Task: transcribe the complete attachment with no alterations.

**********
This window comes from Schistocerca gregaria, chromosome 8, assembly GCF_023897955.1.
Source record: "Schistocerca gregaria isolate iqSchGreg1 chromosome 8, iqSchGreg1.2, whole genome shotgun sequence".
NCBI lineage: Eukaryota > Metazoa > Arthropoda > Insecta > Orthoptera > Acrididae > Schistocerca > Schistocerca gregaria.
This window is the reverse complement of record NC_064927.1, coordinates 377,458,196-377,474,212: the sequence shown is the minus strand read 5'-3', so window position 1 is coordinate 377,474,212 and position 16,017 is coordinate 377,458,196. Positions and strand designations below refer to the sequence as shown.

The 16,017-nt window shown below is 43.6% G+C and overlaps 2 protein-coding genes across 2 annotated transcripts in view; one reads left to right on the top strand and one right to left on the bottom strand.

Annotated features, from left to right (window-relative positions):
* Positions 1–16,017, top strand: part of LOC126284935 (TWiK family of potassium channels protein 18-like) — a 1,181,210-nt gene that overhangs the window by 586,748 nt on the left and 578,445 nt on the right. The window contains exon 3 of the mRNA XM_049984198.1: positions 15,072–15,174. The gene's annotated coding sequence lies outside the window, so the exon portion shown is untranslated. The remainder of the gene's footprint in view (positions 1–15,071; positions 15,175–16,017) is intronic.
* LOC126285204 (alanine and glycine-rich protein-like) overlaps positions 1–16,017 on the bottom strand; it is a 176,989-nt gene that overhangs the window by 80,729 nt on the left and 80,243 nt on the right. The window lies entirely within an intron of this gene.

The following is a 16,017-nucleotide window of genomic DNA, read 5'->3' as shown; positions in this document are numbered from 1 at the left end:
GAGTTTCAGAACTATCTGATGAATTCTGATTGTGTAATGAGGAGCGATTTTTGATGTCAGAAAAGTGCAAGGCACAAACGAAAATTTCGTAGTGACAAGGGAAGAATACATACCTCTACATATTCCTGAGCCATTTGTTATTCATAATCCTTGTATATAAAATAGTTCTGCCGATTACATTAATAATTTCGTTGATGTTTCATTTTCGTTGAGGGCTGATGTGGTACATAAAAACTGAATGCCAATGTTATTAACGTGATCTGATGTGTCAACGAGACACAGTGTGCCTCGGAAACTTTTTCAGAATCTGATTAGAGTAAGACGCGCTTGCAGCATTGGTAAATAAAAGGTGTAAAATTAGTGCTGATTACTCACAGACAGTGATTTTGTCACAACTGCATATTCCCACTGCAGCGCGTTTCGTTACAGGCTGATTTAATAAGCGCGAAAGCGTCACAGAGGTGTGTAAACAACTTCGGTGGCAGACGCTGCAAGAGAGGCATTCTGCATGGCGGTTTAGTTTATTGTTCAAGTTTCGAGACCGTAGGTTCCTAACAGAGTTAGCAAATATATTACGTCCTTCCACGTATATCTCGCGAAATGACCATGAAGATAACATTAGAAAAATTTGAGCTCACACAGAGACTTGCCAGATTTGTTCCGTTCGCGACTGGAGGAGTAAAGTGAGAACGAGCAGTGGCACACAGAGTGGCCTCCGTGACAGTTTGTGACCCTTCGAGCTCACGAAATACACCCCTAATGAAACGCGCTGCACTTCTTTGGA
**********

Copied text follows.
This window comes from Schistocerca gregaria, chromosome 8, assembly GCF_023897955.1.
Source record: "Schistocerca gregaria isolate iqSchGreg1 chromosome 8, iqSchGreg1.2, whole genome shotgun sequence".
NCBI lineage: Eukaryota > Metazoa > Arthropoda > Insecta > Orthoptera > Acrididae > Schistocerca > Schistocerca gregaria.
This window is the reverse complement of record NC_064927.1, coordinates 377,458,196-377,474,212: the sequence shown is the minus strand read 5'-3', so window position 1 is coordinate 377,474,212 and position 16,017 is coordinate 377,458,196. Positions and strand designations below refer to the sequence as shown.

The 16,017-nt window shown below is 43.6% G+C and overlaps 2 protein-coding genes across 2 annotated transcripts in view; one reads left to right on the top strand and one right to left on the bottom strand.

Annotated features, from left to right (window-relative positions):
* Positions 1–16,017, top strand: part of LOC126284935 (TWiK family of potassium channels protein 18-like) — a 1,181,210-nt gene that overhangs the window by 586,748 nt on the left and 578,445 nt on the right. The window contains exon 3 of the mRNA XM_049984198.1: positions 15,072–15,174. The gene's annotated coding sequence lies outside the window, so the exon portion shown is untranslated. The remainder of the gene's footprint in view (positions 1–15,071; positions 15,175–16,017) is intronic.
* LOC126285204 (alanine and glycine-rich protein-like) overlaps positions 1–16,017 on the bottom strand; it is a 176,989-nt gene that overhangs the window by 80,729 nt on the left and 80,243 nt on the right. The window lies entirely within an intron of this gene.

The following is a 16,017-nucleotide window of genomic DNA, read 5'->3' as shown; positions in this document are numbered from 1 at the left end:
GAGTTTCAGAACTATCTGATGAATTCTGATTGTGTAATGAGGAGCGATTTTTGATGTCAGAAAAGTGCAAGGCACAAACGAAAATTTCGTAGTGACAAGGGAAGAATACATACCTCTACATATTCCTGAGCCATTTGTTATTCATAATCCTTGTATATAAAATAGTTCTGCCGATTACATTAATAATTTCGTTGATGTTTCATTTTCGTTGAGGGCTGATGTGGTACATAAAAACTGAATGCCAATGTTATTAACGTGATCTGATGTGTCAACGAGACACAGTGTGCCTCGGAAACTTTTTCAGAATCTGATTAGAGTAAGACGCGCTTGCAGCATTGGTAAATAAAAGGTGTAAAATTAGTGCTGATTACTCACAGACAGTGATTTTGTCACAACTGCATATTCCCACTGCAGCGCGTTTCGTTACAGGCTGATTTAATAAGCGCGAAAGCGTCACAGAGGTGTGTAAACAACTTCGGTGGCAGACGCTGCAAGAGAGGCATTCTGCATGGCGGTTTAGTTTATTGTTCAAGTTTCGAGACCGTAGGTTCCTAACAGAGTTAGCAAATATATTACGTCCTTCCACGTATATCTCGCGAAATGACCATGAAGATAACATTAGAAAAATTTGAGCTCACACAGAGACTTGCCAGATTTGTTCCGTTCGCGACTGGAGGAGTAAAGTGAGAACGAGCAGTGGCACACAGAGTGGCCTCCGTGACAGTTTGTGACCCTTCGAGCTCACGAAATACACCCCTAATGAAACGCGCTGCACTTCTTTGGA